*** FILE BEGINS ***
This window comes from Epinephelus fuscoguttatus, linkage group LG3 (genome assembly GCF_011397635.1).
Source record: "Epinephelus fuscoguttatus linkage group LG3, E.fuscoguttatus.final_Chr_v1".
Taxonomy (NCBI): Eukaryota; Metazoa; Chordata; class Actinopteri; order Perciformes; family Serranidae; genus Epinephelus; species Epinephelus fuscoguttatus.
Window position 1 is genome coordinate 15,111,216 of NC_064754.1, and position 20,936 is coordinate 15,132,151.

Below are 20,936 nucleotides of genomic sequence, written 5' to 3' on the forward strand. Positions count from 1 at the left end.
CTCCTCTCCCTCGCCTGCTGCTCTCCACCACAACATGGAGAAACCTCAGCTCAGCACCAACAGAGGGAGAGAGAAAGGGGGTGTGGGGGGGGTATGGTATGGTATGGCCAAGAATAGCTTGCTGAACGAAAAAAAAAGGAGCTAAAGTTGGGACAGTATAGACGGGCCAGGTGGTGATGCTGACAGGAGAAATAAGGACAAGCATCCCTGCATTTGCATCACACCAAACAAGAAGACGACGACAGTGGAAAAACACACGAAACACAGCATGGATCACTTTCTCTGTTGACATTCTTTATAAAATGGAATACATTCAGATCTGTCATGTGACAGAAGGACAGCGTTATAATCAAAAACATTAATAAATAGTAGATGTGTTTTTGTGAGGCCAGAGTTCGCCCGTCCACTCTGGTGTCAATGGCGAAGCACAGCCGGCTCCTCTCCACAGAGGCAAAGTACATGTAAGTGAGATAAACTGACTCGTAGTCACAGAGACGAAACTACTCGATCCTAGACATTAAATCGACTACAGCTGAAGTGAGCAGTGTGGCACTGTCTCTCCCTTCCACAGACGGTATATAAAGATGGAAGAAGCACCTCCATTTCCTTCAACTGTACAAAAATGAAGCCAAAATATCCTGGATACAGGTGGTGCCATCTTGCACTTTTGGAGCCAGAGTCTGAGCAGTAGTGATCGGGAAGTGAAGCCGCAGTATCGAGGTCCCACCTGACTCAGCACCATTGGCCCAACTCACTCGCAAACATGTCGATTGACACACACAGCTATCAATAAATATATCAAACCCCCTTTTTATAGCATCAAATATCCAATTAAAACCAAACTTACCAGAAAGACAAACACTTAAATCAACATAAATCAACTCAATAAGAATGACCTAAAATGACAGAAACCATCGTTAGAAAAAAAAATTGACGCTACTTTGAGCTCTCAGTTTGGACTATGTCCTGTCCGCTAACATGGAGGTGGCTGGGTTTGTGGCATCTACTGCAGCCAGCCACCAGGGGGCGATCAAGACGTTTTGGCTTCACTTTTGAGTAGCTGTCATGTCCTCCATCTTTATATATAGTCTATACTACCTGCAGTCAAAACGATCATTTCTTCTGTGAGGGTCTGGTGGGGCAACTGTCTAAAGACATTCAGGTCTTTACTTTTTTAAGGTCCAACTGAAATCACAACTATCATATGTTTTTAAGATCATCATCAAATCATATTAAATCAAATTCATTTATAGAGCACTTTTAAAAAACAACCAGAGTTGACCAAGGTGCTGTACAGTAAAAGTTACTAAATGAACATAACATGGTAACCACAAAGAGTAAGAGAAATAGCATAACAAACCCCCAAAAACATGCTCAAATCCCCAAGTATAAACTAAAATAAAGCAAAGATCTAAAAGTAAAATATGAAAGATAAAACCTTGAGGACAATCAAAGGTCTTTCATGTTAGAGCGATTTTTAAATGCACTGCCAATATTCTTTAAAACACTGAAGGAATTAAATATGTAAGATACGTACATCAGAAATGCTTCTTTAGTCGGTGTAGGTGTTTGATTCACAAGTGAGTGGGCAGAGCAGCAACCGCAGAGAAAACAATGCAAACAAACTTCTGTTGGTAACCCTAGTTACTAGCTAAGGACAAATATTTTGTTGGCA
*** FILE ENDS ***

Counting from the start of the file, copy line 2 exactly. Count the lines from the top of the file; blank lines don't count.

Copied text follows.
Source record: "Epinephelus fuscoguttatus linkage group LG3, E.fuscoguttatus.final_Chr_v1".